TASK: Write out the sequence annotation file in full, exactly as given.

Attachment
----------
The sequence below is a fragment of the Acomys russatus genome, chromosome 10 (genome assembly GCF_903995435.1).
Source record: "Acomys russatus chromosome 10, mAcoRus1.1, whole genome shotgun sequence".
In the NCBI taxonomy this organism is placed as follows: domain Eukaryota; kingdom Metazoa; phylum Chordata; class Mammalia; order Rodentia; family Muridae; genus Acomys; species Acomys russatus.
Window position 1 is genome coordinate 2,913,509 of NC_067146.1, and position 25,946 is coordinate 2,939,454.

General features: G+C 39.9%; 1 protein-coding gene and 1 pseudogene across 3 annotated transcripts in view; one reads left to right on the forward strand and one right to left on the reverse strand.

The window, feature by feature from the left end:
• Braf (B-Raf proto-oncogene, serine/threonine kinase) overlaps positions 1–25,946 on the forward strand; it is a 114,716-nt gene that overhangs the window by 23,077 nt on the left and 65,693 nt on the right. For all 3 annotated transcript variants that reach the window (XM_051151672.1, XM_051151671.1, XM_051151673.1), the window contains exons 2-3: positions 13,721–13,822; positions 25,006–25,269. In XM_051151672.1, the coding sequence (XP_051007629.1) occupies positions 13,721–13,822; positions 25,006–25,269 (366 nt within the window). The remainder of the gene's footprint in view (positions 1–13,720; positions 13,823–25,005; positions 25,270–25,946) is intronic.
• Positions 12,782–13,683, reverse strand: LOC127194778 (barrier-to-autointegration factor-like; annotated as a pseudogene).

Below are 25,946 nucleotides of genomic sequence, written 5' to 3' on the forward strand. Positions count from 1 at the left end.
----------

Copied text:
The sequence below is a fragment of the Acomys russatus genome, chromosome 10 (genome assembly GCF_903995435.1).
Source record: "Acomys russatus chromosome 10, mAcoRus1.1, whole genome shotgun sequence".
In the NCBI taxonomy this organism is placed as follows: domain Eukaryota; kingdom Metazoa; phylum Chordata; class Mammalia; order Rodentia; family Muridae; genus Acomys; species Acomys russatus.
Window position 1 is genome coordinate 2,913,509 of NC_067146.1, and position 25,946 is coordinate 2,939,454.

General features: G+C 39.9%; 1 protein-coding gene and 1 pseudogene across 3 annotated transcripts in view; one reads left to right on the forward strand and one right to left on the reverse strand.

The window, feature by feature from the left end:
• Braf (B-Raf proto-oncogene, serine/threonine kinase) overlaps positions 1–25,946 on the forward strand; it is a 114,716-nt gene that overhangs the window by 23,077 nt on the left and 65,693 nt on the right. For all 3 annotated transcript variants that reach the window (XM_051151672.1, XM_051151671.1, XM_051151673.1), the window contains exons 2-3: positions 13,721–13,822; positions 25,006–25,269. In XM_051151672.1, the coding sequence (XP_051007629.1) occupies positions 13,721–13,822; positions 25,006–25,269 (366 nt within the window). The remainder of the gene's footprint in view (positions 1–13,720; positions 13,823–25,005; positions 25,270–25,946) is intronic.
• Positions 12,782–13,683, reverse strand: LOC127194778 (barrier-to-autointegration factor-like; annotated as a pseudogene).

Below are 25,946 nucleotides of genomic sequence, written 5' to 3' on the forward strand. Positions count from 1 at the left end.